Tuesday, August 23, 2016


23 August 2016: While I am sure it's hard to believe (for us here at Maritime Maunder it is anyway) it has been two years since we began offering hopefully interesting maritime tidbits - mostly of little intrinsic value - but some fun, some historical, and some just noteworthy - and it is quite amazing the response we have received. We now have over 17,800 readers, world wide. Some of you make comments, add further insight, or just say thanks. Now it's our turn to say thanks to you, our readers, for continuing to follow Maritime Maunder.....

This week has had a couple of interesting historical events that should be mentioned, but we will not dwell on them as we have a brand new and I think interesting topic for you. Of note: 1851 (August 22) U.S. schooner AMERICA tops the best of the British fleet in a race around the Isle of Wight, winning the "100 Guinea Cup" which was then donated to the New York Yacht club with the understanding it would be contested internationally.

The "low black schooner" America

It became, of course, the America's Cup, named for the schooner, not the country. There are currently a series of races being contested that will eventually lead to a two boat match race in Bermuda in 2017 - for the Cup.

Another item of interest, though not really maritime, is the landing of the British at Benedict MD from whence they marched through Bladensburg, shredding the American forces positioned there to stop them, and marching on to the American capital, Washington City, and burning a number of public buildings, including what is now called the White House (then it was the Presidential Mansion). A thunder storm of stunning intensity put out the fires and the British left, returning to their ships to sail on to Baltimore where they met a quite different reaction. More on that in a few weeks.

But the item of focus for today is the exploratory expedition of E/V Nautilus under auspices of Naval Historical Foundation and NOAA to film and explore the WWII light carrier Independence sunk off the coast of California in some 2600 feet of water. Of note is that the expedition will be broadcast live over the internet, something which world, renown undersea explorer, Dr. Bob Ballard, has fostered for some time. Following is the NFH article only lightly edited about the event and we will post more as more is available.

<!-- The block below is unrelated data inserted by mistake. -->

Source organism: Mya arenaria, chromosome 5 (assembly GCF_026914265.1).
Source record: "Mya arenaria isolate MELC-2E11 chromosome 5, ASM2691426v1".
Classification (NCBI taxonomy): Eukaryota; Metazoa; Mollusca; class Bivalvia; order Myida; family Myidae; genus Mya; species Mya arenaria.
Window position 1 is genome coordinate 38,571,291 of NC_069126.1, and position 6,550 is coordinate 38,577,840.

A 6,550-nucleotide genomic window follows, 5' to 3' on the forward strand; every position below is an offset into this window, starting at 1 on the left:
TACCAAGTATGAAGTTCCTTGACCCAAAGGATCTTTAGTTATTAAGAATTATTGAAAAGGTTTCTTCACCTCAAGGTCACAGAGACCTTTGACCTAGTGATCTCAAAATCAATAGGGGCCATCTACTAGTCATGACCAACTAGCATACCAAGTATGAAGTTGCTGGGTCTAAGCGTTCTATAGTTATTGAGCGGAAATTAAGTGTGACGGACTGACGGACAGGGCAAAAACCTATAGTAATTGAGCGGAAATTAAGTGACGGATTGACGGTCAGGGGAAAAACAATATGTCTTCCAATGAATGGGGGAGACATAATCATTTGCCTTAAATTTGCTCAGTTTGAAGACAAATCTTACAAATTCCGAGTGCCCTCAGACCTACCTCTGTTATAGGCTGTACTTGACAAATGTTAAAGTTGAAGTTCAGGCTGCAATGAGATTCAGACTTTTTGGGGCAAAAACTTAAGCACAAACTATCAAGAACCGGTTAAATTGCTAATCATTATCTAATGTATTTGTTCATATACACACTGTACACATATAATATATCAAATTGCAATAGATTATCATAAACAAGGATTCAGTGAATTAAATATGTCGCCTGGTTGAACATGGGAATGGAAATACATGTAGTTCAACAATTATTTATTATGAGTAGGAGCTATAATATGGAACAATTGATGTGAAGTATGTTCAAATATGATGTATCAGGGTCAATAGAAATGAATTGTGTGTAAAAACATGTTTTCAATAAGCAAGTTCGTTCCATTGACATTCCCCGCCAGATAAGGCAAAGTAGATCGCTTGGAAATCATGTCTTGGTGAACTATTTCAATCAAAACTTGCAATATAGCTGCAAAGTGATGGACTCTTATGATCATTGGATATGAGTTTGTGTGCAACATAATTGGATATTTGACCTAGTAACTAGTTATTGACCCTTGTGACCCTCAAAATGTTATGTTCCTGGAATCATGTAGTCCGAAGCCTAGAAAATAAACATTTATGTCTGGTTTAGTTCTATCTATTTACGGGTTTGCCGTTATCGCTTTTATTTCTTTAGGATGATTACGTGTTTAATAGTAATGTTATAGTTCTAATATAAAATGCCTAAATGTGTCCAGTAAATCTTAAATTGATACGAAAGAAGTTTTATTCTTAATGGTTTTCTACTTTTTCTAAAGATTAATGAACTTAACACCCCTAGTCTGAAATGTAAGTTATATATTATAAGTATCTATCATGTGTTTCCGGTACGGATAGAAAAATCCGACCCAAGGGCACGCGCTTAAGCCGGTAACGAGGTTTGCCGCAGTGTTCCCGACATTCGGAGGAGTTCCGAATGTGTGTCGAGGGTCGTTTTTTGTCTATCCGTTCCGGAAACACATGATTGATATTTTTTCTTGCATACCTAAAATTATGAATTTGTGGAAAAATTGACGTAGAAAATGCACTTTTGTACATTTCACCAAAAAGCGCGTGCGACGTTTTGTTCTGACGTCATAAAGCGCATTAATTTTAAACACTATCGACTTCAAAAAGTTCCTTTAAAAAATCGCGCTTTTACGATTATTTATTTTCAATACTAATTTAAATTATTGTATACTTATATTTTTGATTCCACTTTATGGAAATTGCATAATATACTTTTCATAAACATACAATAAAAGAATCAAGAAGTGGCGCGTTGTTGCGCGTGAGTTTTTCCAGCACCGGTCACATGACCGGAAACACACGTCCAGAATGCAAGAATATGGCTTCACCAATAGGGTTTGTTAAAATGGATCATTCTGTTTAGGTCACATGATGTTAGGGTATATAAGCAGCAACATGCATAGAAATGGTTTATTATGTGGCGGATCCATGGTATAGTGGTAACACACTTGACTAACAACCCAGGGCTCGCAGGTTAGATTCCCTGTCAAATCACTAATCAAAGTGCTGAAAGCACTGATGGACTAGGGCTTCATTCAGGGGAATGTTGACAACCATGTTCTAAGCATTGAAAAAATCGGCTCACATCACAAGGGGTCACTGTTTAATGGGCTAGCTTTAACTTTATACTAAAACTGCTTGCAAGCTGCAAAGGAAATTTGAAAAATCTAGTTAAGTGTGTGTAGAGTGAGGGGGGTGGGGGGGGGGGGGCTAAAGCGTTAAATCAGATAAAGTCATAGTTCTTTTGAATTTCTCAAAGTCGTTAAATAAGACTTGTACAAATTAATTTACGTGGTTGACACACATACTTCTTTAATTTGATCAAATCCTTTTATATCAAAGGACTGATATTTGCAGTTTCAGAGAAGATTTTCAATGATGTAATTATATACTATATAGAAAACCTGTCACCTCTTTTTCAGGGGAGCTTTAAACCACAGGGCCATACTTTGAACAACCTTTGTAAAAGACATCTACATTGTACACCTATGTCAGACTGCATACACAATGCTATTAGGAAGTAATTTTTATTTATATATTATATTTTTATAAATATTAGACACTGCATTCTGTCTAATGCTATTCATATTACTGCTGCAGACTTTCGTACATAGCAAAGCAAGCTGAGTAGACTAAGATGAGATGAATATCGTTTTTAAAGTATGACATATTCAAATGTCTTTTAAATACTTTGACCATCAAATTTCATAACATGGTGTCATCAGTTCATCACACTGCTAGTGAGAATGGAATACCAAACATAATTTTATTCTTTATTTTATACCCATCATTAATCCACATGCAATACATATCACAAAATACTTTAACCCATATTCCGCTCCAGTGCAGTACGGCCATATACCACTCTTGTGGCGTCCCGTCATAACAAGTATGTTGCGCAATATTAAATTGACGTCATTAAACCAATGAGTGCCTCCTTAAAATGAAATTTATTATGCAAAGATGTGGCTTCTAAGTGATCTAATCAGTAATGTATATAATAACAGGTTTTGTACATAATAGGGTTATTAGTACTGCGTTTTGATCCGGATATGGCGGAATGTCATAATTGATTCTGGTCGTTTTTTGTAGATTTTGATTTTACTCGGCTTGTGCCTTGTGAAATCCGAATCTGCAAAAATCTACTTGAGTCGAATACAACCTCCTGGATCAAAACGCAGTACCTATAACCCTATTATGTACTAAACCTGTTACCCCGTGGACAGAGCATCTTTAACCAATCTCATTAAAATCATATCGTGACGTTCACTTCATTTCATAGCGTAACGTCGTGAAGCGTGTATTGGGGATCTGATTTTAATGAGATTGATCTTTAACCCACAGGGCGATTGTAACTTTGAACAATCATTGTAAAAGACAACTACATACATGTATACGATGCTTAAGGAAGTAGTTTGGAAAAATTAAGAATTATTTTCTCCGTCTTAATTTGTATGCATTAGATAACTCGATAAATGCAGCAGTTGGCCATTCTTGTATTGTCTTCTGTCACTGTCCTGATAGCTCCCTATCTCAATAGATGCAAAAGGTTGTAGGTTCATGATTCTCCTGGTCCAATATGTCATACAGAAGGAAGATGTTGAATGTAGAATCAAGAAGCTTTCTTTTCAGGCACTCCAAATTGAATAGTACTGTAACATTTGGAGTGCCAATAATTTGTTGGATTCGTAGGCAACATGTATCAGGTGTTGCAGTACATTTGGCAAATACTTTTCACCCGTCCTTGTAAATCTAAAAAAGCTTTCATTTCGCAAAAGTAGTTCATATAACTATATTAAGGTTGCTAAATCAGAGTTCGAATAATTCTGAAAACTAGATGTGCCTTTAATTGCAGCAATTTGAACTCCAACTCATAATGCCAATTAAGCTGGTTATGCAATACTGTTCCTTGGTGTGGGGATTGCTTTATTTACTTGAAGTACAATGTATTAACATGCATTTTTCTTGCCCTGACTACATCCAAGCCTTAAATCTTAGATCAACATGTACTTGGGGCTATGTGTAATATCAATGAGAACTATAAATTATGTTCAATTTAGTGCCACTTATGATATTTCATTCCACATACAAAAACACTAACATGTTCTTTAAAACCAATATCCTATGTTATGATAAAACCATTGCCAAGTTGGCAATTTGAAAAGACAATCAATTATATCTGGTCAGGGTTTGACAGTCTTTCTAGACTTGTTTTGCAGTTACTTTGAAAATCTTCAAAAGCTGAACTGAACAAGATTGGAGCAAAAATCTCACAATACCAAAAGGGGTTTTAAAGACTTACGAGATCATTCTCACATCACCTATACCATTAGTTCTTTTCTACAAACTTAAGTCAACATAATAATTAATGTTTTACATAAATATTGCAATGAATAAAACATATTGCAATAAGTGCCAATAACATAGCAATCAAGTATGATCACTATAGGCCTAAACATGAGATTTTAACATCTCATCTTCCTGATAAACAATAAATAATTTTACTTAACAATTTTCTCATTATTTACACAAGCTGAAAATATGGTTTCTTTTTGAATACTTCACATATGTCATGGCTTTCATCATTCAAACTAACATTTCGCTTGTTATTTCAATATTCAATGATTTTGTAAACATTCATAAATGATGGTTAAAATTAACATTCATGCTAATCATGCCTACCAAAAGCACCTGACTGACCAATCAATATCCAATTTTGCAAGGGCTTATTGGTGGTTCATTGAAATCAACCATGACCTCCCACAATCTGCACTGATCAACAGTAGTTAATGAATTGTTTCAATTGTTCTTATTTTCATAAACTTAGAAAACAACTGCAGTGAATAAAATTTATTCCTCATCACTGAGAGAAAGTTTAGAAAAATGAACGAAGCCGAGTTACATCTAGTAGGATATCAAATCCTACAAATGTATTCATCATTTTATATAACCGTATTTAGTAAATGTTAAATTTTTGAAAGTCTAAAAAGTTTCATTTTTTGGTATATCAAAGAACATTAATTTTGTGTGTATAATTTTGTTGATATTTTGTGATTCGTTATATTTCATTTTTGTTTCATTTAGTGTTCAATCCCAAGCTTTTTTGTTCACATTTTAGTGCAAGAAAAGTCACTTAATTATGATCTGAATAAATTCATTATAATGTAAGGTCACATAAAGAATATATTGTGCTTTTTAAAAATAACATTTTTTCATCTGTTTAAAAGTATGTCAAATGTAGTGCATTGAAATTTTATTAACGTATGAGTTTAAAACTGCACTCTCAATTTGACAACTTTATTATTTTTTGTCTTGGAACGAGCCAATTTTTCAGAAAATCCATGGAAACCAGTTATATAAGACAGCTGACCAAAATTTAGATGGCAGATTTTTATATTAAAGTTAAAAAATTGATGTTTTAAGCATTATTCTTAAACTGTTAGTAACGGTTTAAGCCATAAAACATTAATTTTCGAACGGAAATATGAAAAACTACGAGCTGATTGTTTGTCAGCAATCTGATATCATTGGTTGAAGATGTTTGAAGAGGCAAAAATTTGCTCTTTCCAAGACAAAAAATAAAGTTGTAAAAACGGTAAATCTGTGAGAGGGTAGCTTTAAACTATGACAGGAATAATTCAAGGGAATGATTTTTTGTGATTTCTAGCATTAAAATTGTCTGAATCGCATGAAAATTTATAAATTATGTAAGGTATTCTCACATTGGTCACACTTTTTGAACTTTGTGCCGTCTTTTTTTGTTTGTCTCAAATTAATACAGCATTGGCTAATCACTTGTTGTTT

The Corps of Exploration on E/V Nautilus and scientists on shore participating via telepresence will conduct the first-ever visual survey of the sunken aircraft carrier USS Independence. In 1951, Independence was scuttled offshore San Francisco where she now rests within the Monterey Bay National Marine Sanctuary. The wreck was acoustically surveyed in 2015 by The Boeing Company and Coda Octopus working with NOAA’s Office of National Marine Sanctuaries’ Maritime Heritage Program and West Coast Region, NOAA’s Office of Ocean Exploration and Research. Our expedition will be the first time humans will lay eyes on Independence in over 65 years.
At her christening, Independence represented the first of a new class of carriers built on converted cruiser hulls. She joined the Pacific Fleet in June 1943. She participated in major campaigns of the Pacific front in attacks on Rabaul, Tarawa, Luzon, and Okinawa. Most notably, Independence was part of the carrier group that sank the last remaining vestige of the Japanese Mobile Fleet at the Battle of Leyte Gulf, including the battleship Musashi. USS Independence received eight battle stars due to the heroic actions of the Sailors, Officers, Pilots and Marines who served onboard. To learn more about the history of Independence’s service in the war, visit http://www.navyhistory.org/uss-independence-historical-timeline/

 After the war, the ship had another important national service yet to perform. Selected as a target vessel for the Bikini atomic bomb tests - code named Operation Crossroads - she was placed within one-half mile of ground zero for the 1 July explosion (Test Able). The ship was severely damaged but did not sink and took part in an underwater detonation test 25 July (Test Baker).
 The third atomic test (Test Charlie) was canceled due to growing concern over the water conditions within Bikini Atoll. Decommissioned at Kwajalein Atoll on 22 August 1946, the “ex-Independence” was towed to San Francisco by ocean tugs USS Hitchiti and USS Pakana, arriving at Hunters Point in the San Francisco Bay in June of 1947.  

At Hunters Point the Navy would establish the NRDL – Naval Radiological Defense Laboratory and Independence became a training school to study the aftereffect of the atomic bombs on the target vessels. To learn more about Independence’s role in Operation Crossroads, visit http://www.navyhistory.org/2016/08/uss-independence-cvl-22-and-operation-crossroads/
Now this old warhorse rest at the bottom of the Pacific, home to a myriad of sea creatures and the ghosts of warriors who helped shorten the Second World War.
The lower image represents a high gain sonar shot of the ship as she lays on the bottom, with pertinent features identified with the ship as she once was.
For more info and a "sometimes" live link, check www.nautiluslive.org.  They will be broadcast their dives as possible. You can also follow them on twitter: @EVNautilus for updates.
Until next time,
                                      Fair Winds,
                                              Old Salt

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